MADELEINE BLAIS is a Pulitzer Prize-winning journalist and professor at the University of Massachusetts in Amherst. Her books include The Heart Is an Instrument, a collection of articles largely from the Miami Herald; In These Girls, Hope Is a Muscle, a finalist for the National Book Critics Circle award in nonfiction; and two memoirs, Uphill Walkers and To the New Owners. Her biography of tennis champion Alice Marble was recently published by Grove Atlantic.


By Denise Duhamel & Julie Marie Wade


Story2_1Interstate 95: Deerfield to Miami

Cindy remembers a woman in a black Jetta with one bare leg on the dash. She was shaving with one hand, steering with the other, going about eighty in the HOV lane. “Did she have any other passengers?” I asked. Cindy laughed. “Is that really the question you want to ask?”

I’ve always wanted to ask: Who is Don Bailey and why would he pose nude on billboards to sell his carpets? Shags were big in the 1970s and so was Burt Reynolds, movie star turned Cosmopolitan beefcake. Bailey asked, “Why not me?” He remains a fixture from Deerfield Beach to Miami.

At the off-ramp for LeJeune Road, John watched a man climb out of his car, approach the SUV in front of him in the steamy gridlock, reach inside the half-open window, snatch a cell phone, and throw it far into the distance with the controlled arc of a Marlins player.

Emma gave me a “refresher” driving lesson when I came to Miami, explaining it wasn’t like any other place. I held my breath and put on my directional hoping to merge into the next lane. She gasped, “Don’t use your blinker! They’ll smell your weakness and never let you in.”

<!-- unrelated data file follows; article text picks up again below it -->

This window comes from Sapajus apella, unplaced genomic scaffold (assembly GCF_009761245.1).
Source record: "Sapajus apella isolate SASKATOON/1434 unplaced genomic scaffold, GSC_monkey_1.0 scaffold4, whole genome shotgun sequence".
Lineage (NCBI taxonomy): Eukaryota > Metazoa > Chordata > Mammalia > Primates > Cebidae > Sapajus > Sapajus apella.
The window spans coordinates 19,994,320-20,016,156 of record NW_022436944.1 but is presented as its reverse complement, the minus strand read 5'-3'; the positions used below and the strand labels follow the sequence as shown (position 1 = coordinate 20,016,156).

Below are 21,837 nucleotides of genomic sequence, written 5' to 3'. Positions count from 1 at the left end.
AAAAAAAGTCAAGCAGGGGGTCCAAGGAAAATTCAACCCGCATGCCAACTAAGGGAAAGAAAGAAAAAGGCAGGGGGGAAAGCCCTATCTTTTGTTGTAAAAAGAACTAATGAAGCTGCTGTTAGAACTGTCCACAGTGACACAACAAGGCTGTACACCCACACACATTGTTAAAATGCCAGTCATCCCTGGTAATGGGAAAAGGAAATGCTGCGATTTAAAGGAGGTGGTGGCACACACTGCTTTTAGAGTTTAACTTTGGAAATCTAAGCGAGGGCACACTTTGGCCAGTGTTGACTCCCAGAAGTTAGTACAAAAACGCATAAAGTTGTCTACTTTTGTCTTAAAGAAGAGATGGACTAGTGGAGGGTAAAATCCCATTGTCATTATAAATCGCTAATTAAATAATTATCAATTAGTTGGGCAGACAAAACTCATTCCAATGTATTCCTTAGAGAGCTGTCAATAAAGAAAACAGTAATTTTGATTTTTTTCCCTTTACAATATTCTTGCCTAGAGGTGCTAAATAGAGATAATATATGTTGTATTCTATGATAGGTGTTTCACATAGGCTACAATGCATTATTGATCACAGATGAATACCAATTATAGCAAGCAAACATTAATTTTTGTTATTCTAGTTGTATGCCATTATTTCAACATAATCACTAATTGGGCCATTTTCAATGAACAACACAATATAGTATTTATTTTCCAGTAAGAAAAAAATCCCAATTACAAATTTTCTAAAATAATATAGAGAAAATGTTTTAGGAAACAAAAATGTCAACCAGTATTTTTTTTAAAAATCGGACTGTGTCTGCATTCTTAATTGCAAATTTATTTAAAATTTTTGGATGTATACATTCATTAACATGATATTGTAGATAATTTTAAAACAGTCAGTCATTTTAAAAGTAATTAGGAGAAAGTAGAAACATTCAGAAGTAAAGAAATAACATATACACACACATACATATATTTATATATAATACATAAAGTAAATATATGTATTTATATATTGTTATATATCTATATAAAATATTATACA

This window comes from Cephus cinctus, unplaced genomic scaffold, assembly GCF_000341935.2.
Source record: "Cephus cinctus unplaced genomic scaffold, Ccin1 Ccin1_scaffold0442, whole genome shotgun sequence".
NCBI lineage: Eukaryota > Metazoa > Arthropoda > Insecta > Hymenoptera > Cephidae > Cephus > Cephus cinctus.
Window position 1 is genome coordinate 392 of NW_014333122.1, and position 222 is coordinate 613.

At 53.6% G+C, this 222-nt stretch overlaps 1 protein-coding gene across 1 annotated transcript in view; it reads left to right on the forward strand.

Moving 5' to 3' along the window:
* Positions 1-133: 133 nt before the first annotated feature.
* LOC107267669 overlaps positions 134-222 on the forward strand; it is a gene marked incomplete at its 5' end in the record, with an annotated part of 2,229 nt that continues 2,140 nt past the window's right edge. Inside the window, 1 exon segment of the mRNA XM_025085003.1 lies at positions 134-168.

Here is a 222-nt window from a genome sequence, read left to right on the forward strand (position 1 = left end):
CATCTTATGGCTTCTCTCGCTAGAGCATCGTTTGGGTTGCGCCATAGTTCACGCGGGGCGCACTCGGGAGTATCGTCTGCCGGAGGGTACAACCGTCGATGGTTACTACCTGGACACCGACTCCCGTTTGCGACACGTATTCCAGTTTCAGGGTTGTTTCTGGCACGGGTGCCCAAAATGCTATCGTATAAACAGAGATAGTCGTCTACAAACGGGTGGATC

The truth is, I sometimes admire them -- the cars that brake for no one, that weave the traffic like a tapestry, that only see green.


Sometimes I even admire the pink Humvee limos with tinted windows carrying escorts or prom dates or tourists.


One Florida headline from 2016 proclaims, “A Couch Potato’s Dream.” The story recounts how a Budweiser truck and a Frito-Lay truck collided on 95, transforming the road into a river of beer, corn chips spreading out in the warm foam and floating for miles.


Ariel once tweeted, “If the oldest woman in the world lives in Italy, why is she always in front of me on 95?” There are slowpokes out there as well as speed demons. There are potholes the size of small ponds and palm fronds the size of small buses. Once, I saw a semi hauling porta-potties, ten on each side, secured with a single chain. When I passed by in the other lane, I noticed one was missing.


Things I have seen strewn on 95: A tire. A mattress. A spattered dog and blood. A rubber raft. Shattered glass. Swerving cars slowing down to 15 mph.


And the landscaping trucks with their two-wheeled trailers, bouncing along with bravado. The rakes and brooms clang together in an unholy tango, while the decal reads Jardins de Jesus! or La Sangre de Cristo Yard Care!


Workers seated in the beds of pickups. (No seat belts. Unsafe.) Sometimes they drink from thermoses, coffee dribbling on their white T-shirts, boom box blaring right through my closed window, louder than my AC and Pink CD.


Another headline from 2011: “That’s Something You Don’t See Every Day -- Even in Florida.” A seven-foot alligator roaming I-95. A hook in its mouth. A slow, flashing police car chase until the trappers arrived.